2014-08-19 16:15:36 Hrs. IST
Binpur-II Development Block which is popularly known as Belpahari has hogged the limelight in the recent years for all the wrong reasons. The Block area flanked by two districts of West Bengal – Bankura, Purulia and one district of Jharkhand i.e. East Singhbhum fascinates the visitors by its hitherto unexplored treasures of natural beauty on the one hand and vast expense of rugged terrain on the other. Though paradoxical it may sound, it is true that Belpahari offers the onlookers a rare opportunity to unravel the hidden potential of development as well as an insight into the little known facets of primitive tribal cultures which are at times inexplicably simple, rustic and strangely unique. Binpur-II Dev. Block consisting of ten Gram Panchayats covers a total area equaling 576 sq. km. Its demography mainly comprises scheduled tribe populace having a percentage of 43.70(%). Special emphasis is being laid on the improvement of life standard of the primitive tribes such as Lodha, Sabbar etc. Uplift of the poor people through various Govt. Schemes has been one of the key thrust areas. Amlasole has turned over a new leaf and it now boasts of School, drinking water facility, Pucca road, irrigation schemes, Mid-Day-Meal, N.R.E.G.A. schemes and various other projects. Once dreaded for L.W.E. problems Belpahari has now taken a great leap forward on the path of development and progress in terms of education and literacy as it has a total of 190 Primary Schools, 22 Higher Schools, One College, 110 SSKs, 9 MSKs and 399 A.W.C. apart from one residential school for tribal girls upto Class XII. N.R.E.G.S. has turned out to be a harbinger of much needed changes as it caters not only to means of livelihood but also to creation of permanent assets. Although Binpur-II continues to grapple with the problem of drinking water crisis, many drinking water projects have been undertaken under I.A.P. and Rural water supply schemes providing respite to people of the area B.P.H.C. has been upgraded to Rural Hospital which now provides relief and succor to many more patients than ever before.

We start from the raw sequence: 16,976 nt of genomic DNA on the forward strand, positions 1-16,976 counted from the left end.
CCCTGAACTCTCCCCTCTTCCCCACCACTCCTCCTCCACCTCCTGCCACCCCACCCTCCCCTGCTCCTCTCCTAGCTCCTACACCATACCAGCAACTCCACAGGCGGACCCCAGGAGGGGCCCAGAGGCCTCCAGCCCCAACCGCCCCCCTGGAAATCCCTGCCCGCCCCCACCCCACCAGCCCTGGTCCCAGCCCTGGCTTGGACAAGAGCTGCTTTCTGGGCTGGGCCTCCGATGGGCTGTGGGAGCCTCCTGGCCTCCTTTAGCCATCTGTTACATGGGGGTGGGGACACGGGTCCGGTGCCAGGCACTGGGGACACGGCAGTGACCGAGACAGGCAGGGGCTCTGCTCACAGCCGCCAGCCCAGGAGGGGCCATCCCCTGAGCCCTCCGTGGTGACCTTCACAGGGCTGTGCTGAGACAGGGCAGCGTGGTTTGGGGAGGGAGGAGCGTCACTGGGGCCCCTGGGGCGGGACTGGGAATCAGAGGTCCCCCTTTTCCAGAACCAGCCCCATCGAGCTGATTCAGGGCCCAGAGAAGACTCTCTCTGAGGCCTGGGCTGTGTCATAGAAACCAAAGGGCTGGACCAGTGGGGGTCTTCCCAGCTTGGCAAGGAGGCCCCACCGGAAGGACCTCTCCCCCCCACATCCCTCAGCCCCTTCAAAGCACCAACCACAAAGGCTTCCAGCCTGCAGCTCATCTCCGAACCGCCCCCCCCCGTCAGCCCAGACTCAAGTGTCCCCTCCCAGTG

Though many daunting challenges lie ahead, it may be hoped that in days ahead the amelioration of the people living in penury through poverty alleviation programmes will be successfully achieved. Backwardness and ignorance will give way to progress and enlightenment, discontent will turn into participatory happiness, voices of discord will melt away in the sea of togetherness, love, mutual understanding and proactive leadership of local people seeking newer horizons of development and striving for betterment of the existing social milieu.